It's crystal clear after speaking to Ryan Carters on the day he announced his retirement from cricket that he was never meant to chase leather for most of his life.
The 26-year-old has put his bat back in its sleeve for good, walking away from cricket to follow his heart into scholarly pursuits that could not be shared with the game he's loved since he was three.
Quick Single: Carters retires from all forms of cricket
The erudite Carters, who wields a vocabulary as good as the willow he used to score thousands of runs with, has absolutely no regrets in giving up cricket on the eve of what's said to be the most prolific years in a batsman's career.
Instead, he turns his focus from a Kookaburra ball to a library of books as he endeavours to complete his studies at Sydney University and beyond in order to have a greater impact on the world than he did when crisply banishing half-volleys to the cover boundary.
"I could definitely have continued playing cricket and I would've enjoyed playing cricket but I've opted to not see out my contract with Cricket New South Wales," Carters told cricket.com.au from Bali.
"You only get one chance at life and I've decided for me now I want to pursue other things.
"I'm really grateful to have played professionally for eight years.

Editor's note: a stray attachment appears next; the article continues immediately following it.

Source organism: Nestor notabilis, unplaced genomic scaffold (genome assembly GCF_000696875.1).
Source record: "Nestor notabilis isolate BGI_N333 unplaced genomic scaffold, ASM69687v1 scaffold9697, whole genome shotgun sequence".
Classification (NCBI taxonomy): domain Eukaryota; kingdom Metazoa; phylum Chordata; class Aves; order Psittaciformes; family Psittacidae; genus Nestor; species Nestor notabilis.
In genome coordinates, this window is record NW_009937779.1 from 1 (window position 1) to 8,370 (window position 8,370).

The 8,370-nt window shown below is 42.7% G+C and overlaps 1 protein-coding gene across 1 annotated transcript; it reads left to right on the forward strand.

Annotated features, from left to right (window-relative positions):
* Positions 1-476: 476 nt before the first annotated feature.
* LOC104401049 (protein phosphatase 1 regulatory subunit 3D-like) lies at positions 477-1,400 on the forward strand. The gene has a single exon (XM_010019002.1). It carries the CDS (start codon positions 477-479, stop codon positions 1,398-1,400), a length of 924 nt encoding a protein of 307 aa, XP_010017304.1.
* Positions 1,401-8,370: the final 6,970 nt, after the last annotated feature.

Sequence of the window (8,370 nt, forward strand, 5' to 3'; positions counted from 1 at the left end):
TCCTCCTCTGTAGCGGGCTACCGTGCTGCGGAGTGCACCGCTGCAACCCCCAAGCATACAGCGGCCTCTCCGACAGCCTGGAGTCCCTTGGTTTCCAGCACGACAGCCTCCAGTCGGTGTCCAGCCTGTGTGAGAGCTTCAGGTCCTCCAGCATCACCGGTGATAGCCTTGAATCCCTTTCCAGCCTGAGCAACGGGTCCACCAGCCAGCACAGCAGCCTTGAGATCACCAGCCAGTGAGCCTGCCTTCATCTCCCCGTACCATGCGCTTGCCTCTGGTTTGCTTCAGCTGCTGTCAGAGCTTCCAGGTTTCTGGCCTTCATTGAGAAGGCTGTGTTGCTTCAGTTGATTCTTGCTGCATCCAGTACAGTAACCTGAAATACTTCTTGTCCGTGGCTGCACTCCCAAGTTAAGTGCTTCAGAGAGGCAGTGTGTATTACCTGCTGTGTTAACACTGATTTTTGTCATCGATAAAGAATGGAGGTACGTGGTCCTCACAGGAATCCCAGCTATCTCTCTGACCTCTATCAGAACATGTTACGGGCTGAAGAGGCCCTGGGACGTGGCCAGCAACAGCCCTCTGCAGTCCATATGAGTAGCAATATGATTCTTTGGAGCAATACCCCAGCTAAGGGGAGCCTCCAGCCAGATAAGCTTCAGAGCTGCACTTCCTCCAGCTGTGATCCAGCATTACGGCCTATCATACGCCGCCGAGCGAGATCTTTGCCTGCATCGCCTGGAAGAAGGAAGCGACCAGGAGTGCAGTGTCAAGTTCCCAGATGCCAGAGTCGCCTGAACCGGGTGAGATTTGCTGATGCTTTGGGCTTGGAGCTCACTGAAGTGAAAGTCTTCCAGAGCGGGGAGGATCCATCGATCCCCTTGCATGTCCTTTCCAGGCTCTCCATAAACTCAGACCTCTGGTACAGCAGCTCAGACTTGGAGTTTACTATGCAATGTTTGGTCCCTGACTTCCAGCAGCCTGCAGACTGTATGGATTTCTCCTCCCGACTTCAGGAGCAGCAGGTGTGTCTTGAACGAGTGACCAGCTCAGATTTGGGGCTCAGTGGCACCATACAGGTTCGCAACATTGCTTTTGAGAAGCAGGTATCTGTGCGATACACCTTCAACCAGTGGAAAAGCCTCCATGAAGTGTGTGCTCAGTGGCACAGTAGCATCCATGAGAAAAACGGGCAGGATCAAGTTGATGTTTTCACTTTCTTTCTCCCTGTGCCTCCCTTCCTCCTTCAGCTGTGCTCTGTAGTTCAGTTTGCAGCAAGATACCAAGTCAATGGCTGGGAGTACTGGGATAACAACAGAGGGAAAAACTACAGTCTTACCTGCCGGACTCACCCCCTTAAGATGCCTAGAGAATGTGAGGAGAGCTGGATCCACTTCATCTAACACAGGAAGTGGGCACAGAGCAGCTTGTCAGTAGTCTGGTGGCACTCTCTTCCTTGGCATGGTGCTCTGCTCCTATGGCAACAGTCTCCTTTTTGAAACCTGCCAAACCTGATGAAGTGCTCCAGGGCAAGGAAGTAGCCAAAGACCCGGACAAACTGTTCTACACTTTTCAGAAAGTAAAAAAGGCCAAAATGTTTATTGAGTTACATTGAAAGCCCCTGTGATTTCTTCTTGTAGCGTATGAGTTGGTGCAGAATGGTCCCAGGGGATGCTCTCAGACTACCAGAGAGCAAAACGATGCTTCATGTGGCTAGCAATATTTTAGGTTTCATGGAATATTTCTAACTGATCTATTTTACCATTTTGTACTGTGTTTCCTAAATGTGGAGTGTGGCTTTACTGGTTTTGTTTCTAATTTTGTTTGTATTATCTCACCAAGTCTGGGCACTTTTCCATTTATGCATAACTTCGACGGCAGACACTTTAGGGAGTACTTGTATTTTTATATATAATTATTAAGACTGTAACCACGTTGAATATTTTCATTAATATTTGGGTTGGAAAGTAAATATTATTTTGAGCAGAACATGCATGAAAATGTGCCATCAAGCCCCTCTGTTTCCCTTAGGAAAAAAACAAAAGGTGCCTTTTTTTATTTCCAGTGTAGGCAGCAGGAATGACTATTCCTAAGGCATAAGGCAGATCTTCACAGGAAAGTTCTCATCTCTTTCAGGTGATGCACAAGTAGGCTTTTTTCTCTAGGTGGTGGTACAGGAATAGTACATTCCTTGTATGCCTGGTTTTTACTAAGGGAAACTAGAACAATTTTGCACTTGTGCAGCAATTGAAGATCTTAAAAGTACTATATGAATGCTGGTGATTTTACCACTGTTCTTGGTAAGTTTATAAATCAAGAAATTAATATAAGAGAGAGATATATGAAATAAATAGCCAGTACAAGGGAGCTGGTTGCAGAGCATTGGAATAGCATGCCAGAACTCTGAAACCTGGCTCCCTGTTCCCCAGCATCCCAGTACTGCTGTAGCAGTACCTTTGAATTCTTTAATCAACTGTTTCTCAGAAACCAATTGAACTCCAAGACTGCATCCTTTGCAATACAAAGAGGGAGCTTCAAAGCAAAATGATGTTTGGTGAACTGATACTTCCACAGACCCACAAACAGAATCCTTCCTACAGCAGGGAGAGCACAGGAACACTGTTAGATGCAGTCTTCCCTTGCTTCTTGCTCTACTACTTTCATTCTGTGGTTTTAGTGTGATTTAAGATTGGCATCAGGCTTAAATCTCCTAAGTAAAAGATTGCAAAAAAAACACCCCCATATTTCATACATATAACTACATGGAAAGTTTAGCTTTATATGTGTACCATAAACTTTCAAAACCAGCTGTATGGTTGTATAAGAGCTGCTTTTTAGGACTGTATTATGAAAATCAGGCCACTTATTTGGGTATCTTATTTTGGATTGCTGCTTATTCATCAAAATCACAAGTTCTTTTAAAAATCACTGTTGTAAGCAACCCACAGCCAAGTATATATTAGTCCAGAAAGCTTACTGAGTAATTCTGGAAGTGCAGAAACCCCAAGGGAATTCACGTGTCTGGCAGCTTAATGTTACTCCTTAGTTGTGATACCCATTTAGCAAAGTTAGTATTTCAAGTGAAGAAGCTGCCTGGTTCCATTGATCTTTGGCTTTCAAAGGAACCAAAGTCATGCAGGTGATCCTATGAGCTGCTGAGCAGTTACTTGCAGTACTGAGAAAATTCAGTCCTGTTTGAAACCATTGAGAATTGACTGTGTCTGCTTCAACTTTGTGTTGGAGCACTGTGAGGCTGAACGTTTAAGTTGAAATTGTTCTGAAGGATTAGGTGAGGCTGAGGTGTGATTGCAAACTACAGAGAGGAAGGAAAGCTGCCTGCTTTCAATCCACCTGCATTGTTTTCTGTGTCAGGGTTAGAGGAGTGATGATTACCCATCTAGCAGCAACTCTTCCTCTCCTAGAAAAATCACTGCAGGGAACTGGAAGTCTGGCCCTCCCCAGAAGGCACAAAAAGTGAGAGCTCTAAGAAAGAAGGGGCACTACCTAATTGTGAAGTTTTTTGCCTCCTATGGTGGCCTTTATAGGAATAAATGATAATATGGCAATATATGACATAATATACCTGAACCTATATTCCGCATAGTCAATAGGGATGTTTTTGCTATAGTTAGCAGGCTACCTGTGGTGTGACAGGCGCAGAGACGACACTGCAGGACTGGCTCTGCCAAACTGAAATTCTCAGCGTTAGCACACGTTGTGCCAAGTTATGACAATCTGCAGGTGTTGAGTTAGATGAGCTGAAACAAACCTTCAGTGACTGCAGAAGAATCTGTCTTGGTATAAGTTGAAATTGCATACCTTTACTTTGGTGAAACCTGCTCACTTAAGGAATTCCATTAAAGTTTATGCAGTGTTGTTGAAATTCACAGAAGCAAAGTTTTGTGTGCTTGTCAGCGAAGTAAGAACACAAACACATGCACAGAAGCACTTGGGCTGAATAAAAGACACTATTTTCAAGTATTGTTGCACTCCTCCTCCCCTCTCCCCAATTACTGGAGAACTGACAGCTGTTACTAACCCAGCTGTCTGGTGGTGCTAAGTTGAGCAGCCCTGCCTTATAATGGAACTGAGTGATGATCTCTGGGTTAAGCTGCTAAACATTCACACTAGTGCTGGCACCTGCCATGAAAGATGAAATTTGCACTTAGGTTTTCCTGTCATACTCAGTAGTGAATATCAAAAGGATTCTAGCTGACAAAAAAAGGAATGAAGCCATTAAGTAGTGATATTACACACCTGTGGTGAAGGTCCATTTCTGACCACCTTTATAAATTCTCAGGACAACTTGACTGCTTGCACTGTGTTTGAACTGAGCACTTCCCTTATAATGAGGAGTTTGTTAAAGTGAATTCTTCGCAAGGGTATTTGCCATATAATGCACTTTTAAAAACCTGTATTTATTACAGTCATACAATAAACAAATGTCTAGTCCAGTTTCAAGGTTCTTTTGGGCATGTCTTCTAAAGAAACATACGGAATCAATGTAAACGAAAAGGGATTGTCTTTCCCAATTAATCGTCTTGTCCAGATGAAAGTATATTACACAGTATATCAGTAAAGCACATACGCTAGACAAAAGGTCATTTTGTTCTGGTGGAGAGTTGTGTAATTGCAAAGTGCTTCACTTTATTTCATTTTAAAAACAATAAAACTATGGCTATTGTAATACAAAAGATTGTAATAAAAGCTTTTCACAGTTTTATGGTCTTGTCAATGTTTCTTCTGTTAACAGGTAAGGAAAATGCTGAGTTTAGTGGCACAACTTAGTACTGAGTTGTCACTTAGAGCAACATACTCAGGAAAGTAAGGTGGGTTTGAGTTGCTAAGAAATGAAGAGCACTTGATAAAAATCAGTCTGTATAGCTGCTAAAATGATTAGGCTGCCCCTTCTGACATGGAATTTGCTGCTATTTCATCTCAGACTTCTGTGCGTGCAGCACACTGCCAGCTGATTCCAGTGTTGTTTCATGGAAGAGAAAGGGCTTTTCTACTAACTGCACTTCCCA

"That's a long time and I've had a really varied and wonderful career in that time but I'm ready to try out some new parts of life because it's a big world out there and I'm really curious about other areas where I can have an impact."
You see while most modern day cricketers are worried about selection, an upcoming match and their next contract - and rightly so - Carters has spent the past four years working with the LBW Trust as the founder of Batting for Change, a charity aimed at supporting disadvantaged women in cricket-playing nations.
Quick Single: Carters explains genesis of Batting for Change
Funds are raised by pledges, donations and the Sydney Sixers clearing the rope during the KFC Big Bash League, a concept that netted more than $150,000 last season and has helped build classrooms in Nepal and provide university education to more than 1,000 women in India and Sri Lanka since its inception in 2013.
While he will no longer be physically able to clear the boundary in the magenta, Carters involvement with Batting for Change won't end along with his playing days as the cause prepares to announce new ideas later this year.
But in the short-term, there is now no pre-season for Carters to attend, no practice nets to occupy for hours, no weights to lift or laps to run.
"In the next few months I'm looking forward to doing an internship in public policy consulting and also continuing my studies at the University of Sydney in philosophy, policy and economics, as well as working with the LBW Trust in developing Batting for Change," he said.
"That will definitely keep me busy and I'm excited to dive into those three things but also keep my options open beyond that and explore the world outside of cricket and my different interests.
"I'd love to study post-graduate education overseas in the next few years.
"I think that would be a really wonderful way to deepen my knowledge in the areas that I'm passionate about which include economics, but also the politics and philosophy behind economics.